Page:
The truth about marijuana edibles

Published Jan 30, 2020 02:00 p.m. ET
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The latest release of marijuana edibles right across Canada has consumers excited, but not everyone is happy to see this sudden change in the market. Pot brownies and other similar baked goods have been referred to as a danger to the very fabric of society, and that should be concerning for both enthusiasts and the general public.

The problem it seems is that so few seek out the relevant information to prove or disprove hearsay and biased statements, which is necessary to form an educated opinion, and some of the ones that do, aren’t totally sure that they can trust their source. This all combined leads to a mishmash of half-truths, and it can be hard to tell the difference between what fact and fiction is. Luckily, we’ve got your back, here you will find some of the most commonly believed myths about marijuana edibles.

1. Edibles can be dangerous for a person to consume

You might have seen the headlines that focused on the worst possible situations that could be related to weed. One of the most popular was based on an elderly gentleman who required medical assistance after eating a seemingly innocent THC sucker. Sounds scary right? An older man takes what is often touted as a natured miracle and ends up in the hospital, and that’s enough to scare quite a few people off from trying it or even wanting to be around this product.

The problem is that this was a special and rare kind of situation, and no one highlighted the specifics. The media often doesn’t care to tell the truth, as much as they do about click-worthy topics that will stir up attention on social media. The truth is that the man, in this case, had a prior heart condition, and he chose not to see his doctor to inquire about trying cannabis, instead, he went ahead a purchased a 200mg sucker and ate it in combination with his normal medication.

As the effects of the edibles kicked in, his blood pressure and heart rate rose, which for the average person wouldn’t be an issue, but for him, it meant a cardiac arrest situation that required medical intervention. To understand why this happened, you need not look past the given information that is available online.

He had a pre-existing medical issue, took cannabis with medication without a doctor’s approval, and he also purchased a high enough dosed treat to knock out the average seasoned consumer, despite building no prior tolerance to cannabinoids. Therefore, it is not recommended to take edibles along with any medical condition or medication, and it’s certainly not a good idea to start with such a condensed product as a beginner.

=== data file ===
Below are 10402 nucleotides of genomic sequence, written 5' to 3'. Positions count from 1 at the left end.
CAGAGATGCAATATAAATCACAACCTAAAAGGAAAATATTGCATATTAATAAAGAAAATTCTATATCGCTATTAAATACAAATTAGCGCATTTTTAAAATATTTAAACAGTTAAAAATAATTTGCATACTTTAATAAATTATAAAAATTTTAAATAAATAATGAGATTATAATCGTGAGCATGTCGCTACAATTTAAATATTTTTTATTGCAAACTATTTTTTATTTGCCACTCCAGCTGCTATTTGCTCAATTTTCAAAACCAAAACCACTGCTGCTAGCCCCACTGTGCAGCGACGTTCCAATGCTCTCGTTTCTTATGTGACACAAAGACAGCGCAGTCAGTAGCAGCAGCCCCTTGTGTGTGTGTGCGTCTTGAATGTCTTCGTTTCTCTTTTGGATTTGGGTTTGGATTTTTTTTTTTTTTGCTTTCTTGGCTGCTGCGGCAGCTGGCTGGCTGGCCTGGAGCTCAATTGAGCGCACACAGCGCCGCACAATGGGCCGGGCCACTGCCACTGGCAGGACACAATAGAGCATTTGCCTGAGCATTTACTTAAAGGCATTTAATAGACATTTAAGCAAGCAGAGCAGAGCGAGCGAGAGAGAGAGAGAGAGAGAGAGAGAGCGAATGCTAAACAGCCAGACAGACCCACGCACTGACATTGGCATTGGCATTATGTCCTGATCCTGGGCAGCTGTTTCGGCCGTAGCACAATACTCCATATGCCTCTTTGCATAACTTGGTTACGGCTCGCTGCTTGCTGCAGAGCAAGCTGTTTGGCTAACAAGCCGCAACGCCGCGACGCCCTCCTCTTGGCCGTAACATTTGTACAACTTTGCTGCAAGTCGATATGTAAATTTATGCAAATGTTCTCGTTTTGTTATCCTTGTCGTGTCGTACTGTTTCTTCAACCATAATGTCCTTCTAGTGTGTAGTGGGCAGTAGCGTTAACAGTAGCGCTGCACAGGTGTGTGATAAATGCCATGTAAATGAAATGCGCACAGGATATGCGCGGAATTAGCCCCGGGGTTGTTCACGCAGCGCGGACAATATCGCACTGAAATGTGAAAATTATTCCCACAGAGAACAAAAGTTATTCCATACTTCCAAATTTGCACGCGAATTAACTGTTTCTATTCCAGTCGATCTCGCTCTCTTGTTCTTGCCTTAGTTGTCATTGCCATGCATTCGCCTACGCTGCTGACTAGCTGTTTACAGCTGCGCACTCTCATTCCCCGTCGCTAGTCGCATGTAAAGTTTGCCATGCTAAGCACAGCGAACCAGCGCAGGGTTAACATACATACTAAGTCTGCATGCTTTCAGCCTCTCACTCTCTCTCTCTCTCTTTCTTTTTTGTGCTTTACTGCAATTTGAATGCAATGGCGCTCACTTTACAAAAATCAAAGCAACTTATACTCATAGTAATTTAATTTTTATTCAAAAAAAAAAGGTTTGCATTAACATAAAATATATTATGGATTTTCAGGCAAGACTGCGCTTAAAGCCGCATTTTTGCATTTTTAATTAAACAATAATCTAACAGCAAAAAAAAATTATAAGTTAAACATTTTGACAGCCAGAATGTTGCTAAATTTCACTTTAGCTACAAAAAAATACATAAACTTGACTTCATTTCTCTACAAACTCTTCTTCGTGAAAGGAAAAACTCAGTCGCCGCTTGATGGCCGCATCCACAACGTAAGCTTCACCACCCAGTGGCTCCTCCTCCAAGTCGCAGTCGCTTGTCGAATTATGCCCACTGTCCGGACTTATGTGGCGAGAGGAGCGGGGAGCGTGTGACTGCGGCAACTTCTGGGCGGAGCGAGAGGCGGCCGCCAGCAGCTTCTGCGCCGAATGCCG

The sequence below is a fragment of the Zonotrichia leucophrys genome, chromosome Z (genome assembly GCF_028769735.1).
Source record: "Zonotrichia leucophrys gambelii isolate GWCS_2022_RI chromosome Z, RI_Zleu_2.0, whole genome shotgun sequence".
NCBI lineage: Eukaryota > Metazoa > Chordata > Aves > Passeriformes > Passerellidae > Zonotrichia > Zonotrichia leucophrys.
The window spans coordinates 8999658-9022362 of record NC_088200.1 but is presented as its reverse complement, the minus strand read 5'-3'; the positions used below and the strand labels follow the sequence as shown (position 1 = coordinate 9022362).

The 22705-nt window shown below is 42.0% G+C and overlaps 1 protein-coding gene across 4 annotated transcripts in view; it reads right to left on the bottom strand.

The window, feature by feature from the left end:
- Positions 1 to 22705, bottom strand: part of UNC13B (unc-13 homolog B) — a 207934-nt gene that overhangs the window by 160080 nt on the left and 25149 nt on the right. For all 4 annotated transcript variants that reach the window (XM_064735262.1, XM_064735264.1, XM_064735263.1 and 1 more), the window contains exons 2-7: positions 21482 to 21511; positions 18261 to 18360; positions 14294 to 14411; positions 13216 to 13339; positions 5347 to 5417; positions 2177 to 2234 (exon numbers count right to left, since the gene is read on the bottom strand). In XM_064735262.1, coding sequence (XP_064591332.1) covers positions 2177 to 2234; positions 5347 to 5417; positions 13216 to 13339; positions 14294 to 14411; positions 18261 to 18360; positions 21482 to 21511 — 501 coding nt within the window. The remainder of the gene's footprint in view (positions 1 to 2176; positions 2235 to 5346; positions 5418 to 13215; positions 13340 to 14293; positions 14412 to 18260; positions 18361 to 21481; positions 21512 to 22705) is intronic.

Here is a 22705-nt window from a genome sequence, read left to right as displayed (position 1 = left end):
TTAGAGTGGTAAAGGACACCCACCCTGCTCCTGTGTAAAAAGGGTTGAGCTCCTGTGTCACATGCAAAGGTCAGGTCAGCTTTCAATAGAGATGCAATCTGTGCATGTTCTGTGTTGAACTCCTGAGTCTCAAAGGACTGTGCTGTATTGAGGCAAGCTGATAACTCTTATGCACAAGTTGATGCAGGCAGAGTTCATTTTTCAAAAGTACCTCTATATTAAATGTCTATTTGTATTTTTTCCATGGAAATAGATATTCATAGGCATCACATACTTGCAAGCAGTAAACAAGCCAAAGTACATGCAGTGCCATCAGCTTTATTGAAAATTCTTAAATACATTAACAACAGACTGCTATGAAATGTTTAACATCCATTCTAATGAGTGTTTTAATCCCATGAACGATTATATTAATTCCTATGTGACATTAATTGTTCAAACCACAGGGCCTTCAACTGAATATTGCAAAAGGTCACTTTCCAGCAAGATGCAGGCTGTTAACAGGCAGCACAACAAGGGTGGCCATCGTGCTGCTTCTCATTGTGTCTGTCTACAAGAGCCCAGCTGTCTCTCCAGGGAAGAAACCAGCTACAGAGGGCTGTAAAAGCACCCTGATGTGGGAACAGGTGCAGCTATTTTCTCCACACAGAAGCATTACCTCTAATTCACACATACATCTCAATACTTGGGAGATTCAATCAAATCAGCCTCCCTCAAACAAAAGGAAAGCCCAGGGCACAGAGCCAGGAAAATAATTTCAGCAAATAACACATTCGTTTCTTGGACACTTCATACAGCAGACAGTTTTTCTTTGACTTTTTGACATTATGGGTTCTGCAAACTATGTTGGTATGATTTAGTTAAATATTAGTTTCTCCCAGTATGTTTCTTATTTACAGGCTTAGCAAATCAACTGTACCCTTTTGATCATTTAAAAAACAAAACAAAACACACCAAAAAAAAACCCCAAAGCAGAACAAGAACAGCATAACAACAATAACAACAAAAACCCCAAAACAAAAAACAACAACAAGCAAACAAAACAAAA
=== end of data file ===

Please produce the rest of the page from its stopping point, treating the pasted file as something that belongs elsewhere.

THC on its own is in no way toxic, and for a healthy person, a situation like this is virtually impossible. Even when combined with other mind-altering substance, cannabis remains 100% safe to use, unlike alcohol, the long riding competitor. They can, however, interfere with medicine and how well it works, which is why it is so important to discuss consumption with a healthcare professional before you try them.

2. Pot brownies and other sweet cannabis treats are a hazard for children

Some people believe that the sheer existence of marijuana edibles could be dangerous, particularly for children who might happen upon one accidentally and eat it. With the legal age and scientific evidence showing that it is safest to consume cannabis after the age of 19, it is not toxic and likely wouldn’t hurt a kid if they managed to try one.

Though it is important to recognize the importance of proper edibles storage, especially around vulnerable persons like children, the chances of this occurring are slim to none, and that’s for a good reason. Aside from the majority of the population accepting responsibility for these kinds of products, they all have a very distinct smell and taste that isn’t overly appealing. You would be hard-pressed to mistake a gummy or some pot brownies as not infused, and even if you did, one taste would likely have you spitting it out in no time.

3. Marijuana edibles increase impaired driving rates

Though in Canada, we have yet to have enough experiences with edibles to know whether or not they impact road safety, we do have information from Stats Can about the difference, or lack thereof, that we have seen since the legalization of cannabis in dry form. The truth is that anyone who was driving high on edibles probably did so long before they were legal, which is likely why legalization alone seemed to have an impact on road safety.

4. Edibles impair you in a way that is comparable to alcohol

Marijuana edibles can be intense, that much is for sure, but the way in which it affects a consumer is much different than that of alcohol. Edibles can also be made to provide a lighter level of sensations, to personalize the experience whereas most alcohol is made to drink and in larger quantities, which is part of what makes it so inherently dangerous.

5. Cannabis edibles are addictive

You might know this already, but way too many people still view cannabis in the same light as other drugs, and while we sit in the middle of an opioid crisis, it’s no wonder that this would be a concern. Luckily, no one has to worry, as so far, the evidence suggests that cannabis is not addictive. In fact, it has even shown to be beneficial in combating the symptoms of addiction to things like alcohol or tobacco.

Experts predict legal edibles will have no impact on the black market

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